Michael Brendan Dougherty takes major media outlets to task at National Review Online for their approach to coronavirus stories.

Maybe something about this pattern of facts infuriates you, as it does me. Maybe, like me, you’ve been alarmed by the social-media snippets coming out of China. Especially when they contrast with everything the major bodies governing public health and the media have told you. Maybe you, like me, read lots of reports saying that fears of coronavirus as a health crisis or economic one were being overblown. But then you also noticed that facemasks were sold out everywhere, that they’ve been sold out for weeks. Something wasn’t adding up. And now, maybe like me, you’re furious at much of the media and the World Health Organization.

The media’s response to coronavirus was also almost a form of malpractice. While readers may have been searching out samizdat videos from China to try to make sense of the phenomenon, American reporters were treating their audiences to many, many, many articles about anti-Chinese or anti-Asian sentiments. Entire “epidemics” of racism were diagnosed from simple hashtag searches. Worse than the disease itself, it was often implied. Just look at these bad tweets on Twitter.com! Second, because most reporters are terrible at vetting information when it requires numeracy, they want to file many, many, many articles about how the seasonal flu was a greater threat than the coronavirus. Meanwhile, trade shows and global production lines began to shut down, when the flu never causes them to shut down.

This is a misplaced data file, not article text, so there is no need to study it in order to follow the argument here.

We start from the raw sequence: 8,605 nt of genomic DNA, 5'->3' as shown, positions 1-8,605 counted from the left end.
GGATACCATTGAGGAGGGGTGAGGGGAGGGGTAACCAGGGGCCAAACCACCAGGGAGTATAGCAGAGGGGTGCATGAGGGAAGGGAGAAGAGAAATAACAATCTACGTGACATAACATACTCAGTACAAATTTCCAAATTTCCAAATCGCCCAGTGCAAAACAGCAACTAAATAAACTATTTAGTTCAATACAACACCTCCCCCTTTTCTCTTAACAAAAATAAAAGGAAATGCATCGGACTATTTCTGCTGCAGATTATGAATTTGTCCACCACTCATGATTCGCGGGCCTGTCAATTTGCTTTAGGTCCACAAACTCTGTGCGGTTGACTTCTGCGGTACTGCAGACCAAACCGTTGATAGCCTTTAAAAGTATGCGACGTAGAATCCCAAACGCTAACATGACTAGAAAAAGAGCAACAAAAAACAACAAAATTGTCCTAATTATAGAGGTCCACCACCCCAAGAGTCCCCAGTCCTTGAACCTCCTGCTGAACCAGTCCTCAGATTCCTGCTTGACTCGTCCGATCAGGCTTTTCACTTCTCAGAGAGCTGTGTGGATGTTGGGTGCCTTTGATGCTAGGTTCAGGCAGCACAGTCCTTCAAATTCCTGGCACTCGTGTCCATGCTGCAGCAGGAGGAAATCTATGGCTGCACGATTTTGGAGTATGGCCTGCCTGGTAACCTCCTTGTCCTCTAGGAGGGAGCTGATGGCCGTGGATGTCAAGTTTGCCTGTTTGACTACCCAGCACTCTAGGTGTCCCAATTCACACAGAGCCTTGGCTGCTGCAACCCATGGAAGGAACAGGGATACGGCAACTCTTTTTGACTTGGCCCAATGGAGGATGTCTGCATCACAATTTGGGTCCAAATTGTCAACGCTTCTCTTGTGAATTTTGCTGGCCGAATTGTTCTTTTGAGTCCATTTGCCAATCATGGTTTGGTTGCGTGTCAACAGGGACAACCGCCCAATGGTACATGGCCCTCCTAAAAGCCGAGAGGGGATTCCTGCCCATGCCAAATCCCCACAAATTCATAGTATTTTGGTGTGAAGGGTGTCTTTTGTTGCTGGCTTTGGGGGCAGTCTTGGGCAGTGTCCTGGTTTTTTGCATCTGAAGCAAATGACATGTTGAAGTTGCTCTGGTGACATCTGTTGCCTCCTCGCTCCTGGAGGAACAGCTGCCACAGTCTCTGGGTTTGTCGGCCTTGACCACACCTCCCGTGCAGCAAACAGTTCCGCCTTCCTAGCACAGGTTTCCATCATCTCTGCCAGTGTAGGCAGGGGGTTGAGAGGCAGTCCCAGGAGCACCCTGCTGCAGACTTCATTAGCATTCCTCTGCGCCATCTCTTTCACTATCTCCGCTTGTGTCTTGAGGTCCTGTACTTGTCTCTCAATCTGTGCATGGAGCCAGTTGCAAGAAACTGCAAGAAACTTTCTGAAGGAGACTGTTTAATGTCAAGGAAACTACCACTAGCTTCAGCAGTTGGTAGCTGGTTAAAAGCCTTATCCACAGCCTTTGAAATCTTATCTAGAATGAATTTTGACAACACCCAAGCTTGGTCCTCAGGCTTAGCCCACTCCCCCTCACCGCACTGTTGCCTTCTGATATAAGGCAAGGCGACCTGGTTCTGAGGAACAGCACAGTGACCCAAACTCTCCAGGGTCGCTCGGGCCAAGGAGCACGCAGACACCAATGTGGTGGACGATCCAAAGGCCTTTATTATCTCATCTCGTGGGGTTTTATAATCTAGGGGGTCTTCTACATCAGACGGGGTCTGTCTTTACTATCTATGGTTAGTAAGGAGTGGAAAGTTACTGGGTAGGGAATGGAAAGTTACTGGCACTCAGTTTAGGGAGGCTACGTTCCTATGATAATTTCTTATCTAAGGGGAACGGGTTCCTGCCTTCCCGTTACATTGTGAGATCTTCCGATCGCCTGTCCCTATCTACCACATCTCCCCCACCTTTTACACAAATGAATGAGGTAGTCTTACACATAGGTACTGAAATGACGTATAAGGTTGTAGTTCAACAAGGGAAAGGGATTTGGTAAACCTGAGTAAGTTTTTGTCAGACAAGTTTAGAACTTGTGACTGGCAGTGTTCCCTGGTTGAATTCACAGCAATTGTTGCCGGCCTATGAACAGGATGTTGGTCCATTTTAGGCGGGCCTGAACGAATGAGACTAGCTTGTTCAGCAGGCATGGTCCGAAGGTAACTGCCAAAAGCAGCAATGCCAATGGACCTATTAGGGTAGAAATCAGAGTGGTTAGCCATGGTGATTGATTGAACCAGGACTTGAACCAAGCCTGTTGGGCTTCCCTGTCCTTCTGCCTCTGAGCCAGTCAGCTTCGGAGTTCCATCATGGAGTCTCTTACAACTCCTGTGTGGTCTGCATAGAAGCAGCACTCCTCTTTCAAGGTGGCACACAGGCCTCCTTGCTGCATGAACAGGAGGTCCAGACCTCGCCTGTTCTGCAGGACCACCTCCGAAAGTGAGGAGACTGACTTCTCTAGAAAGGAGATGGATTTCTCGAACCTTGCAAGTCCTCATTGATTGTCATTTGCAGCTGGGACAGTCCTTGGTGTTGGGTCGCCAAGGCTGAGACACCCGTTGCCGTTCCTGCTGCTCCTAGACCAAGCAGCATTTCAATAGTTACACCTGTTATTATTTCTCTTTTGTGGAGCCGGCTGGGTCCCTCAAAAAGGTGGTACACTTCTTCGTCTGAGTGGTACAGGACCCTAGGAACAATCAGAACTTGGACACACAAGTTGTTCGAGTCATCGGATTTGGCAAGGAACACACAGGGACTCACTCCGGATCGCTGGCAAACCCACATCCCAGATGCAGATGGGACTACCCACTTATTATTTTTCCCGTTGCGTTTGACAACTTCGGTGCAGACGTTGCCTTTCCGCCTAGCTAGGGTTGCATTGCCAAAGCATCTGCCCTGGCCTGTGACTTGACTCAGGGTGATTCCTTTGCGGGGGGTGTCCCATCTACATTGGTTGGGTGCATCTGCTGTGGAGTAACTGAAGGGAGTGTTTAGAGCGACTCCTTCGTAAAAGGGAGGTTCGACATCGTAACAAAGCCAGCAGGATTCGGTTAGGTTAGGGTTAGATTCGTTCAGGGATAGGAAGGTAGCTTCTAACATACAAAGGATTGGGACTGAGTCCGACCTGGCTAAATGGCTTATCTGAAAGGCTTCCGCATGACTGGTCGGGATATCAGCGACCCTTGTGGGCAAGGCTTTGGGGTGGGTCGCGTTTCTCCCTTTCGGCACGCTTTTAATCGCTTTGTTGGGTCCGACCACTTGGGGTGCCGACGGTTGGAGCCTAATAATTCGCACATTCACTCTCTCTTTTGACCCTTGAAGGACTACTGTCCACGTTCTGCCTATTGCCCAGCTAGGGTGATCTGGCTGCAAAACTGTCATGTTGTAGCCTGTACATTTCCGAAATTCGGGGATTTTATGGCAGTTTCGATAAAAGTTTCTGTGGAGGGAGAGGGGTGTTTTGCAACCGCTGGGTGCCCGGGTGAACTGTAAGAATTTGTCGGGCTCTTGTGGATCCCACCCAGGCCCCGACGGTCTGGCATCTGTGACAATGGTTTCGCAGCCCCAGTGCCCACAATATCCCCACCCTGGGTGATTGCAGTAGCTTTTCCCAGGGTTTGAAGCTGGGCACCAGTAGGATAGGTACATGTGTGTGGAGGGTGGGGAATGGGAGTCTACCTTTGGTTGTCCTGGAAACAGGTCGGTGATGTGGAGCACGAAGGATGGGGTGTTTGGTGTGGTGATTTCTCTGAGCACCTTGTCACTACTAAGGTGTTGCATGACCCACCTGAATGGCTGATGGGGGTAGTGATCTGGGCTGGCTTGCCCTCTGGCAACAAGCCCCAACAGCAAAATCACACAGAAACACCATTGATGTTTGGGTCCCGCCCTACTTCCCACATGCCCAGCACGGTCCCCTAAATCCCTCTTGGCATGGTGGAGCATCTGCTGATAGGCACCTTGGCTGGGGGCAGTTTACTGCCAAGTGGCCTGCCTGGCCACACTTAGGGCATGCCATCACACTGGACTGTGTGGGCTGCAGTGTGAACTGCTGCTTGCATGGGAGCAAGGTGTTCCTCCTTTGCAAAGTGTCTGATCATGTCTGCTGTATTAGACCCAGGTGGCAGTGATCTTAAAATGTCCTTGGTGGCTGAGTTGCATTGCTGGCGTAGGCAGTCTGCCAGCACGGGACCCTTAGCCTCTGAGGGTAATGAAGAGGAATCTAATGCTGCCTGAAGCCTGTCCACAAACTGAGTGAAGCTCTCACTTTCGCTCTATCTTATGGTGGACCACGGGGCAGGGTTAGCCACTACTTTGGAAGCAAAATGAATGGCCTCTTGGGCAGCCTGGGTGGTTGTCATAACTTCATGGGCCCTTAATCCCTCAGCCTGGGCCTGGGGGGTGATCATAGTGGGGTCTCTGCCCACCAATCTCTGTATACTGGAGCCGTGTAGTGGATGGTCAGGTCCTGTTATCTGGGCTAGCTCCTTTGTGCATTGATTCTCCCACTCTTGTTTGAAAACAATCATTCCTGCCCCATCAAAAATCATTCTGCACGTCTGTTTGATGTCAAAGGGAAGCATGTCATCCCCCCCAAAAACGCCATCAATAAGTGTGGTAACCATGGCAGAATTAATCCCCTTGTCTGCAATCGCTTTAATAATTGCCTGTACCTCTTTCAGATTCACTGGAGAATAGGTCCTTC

Readers searching for articles about the coronavirus, trying to answer their own questions about whether they should take any precautions and what might those be, were simply misled.